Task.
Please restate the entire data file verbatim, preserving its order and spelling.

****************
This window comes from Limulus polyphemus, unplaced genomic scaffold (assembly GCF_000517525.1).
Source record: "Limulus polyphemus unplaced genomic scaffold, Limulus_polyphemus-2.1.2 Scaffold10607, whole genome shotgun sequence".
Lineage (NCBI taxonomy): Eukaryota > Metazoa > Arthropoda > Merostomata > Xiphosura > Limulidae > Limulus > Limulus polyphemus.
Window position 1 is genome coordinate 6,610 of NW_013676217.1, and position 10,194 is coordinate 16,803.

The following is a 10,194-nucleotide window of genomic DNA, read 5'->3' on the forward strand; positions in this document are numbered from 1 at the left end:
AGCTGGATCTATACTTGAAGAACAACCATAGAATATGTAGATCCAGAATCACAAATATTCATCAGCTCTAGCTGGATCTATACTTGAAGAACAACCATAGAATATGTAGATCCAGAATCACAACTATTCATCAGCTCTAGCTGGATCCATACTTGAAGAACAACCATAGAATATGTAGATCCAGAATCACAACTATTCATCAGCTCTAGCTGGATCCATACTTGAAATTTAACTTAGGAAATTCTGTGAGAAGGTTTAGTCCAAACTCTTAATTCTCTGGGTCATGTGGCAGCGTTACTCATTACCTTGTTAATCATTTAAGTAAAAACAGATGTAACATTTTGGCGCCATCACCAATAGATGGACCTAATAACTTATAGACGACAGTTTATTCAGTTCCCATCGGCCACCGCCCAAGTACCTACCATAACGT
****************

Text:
This window comes from Limulus polyphemus, unplaced genomic scaffold (assembly GCF_000517525.1).
Source record: "Limulus polyphemus unplaced genomic scaffold, Limulus_polyphemus-2.1.2 Scaffold10607, whole genome shotgun sequence".
Lineage (NCBI taxonomy): Eukaryota > Metazoa > Arthropoda > Merostomata > Xiphosura > Limulidae > Limulus > Limulus polyphemus.
Window position 1 is genome coordinate 6,610 of NW_013676217.1, and position 10,194 is coordinate 16,803.

The following is a 10,194-nucleotide window of genomic DNA, read 5'->3' on the forward strand; positions in this document are numbered from 1 at the left end:
AGCTGGATCTATACTTGAAGAACAACCATAGAATATGTAGATCCAGAATCACAAATATTCATCAGCTCTAGCTGGATCTATACTTGAAGAACAACCATAGAATATGTAGATCCAGAATCACAACTATTCATCAGCTCTAGCTGGATCCATACTTGAAGAACAACCATAGAATATGTAGATCCAGAATCACAACTATTCATCAGCTCTAGCTGGATCCATACTTGAAATTTAACTTAGGAAATTCTGTGAGAAGGTTTAGTCCAAACTCTTAATTCTCTGGGTCATGTGGCAGCGTTACTCATTACCTTGTTAATCATTTAAGTAAAAACAGATGTAACATTTTGGCGCCATCACCAATAGATGGACCTAATAACTTATAGACGACAGTTTATTCAGTTCCCATCGGCCACCGCCCAAGTACCTACCATAACGT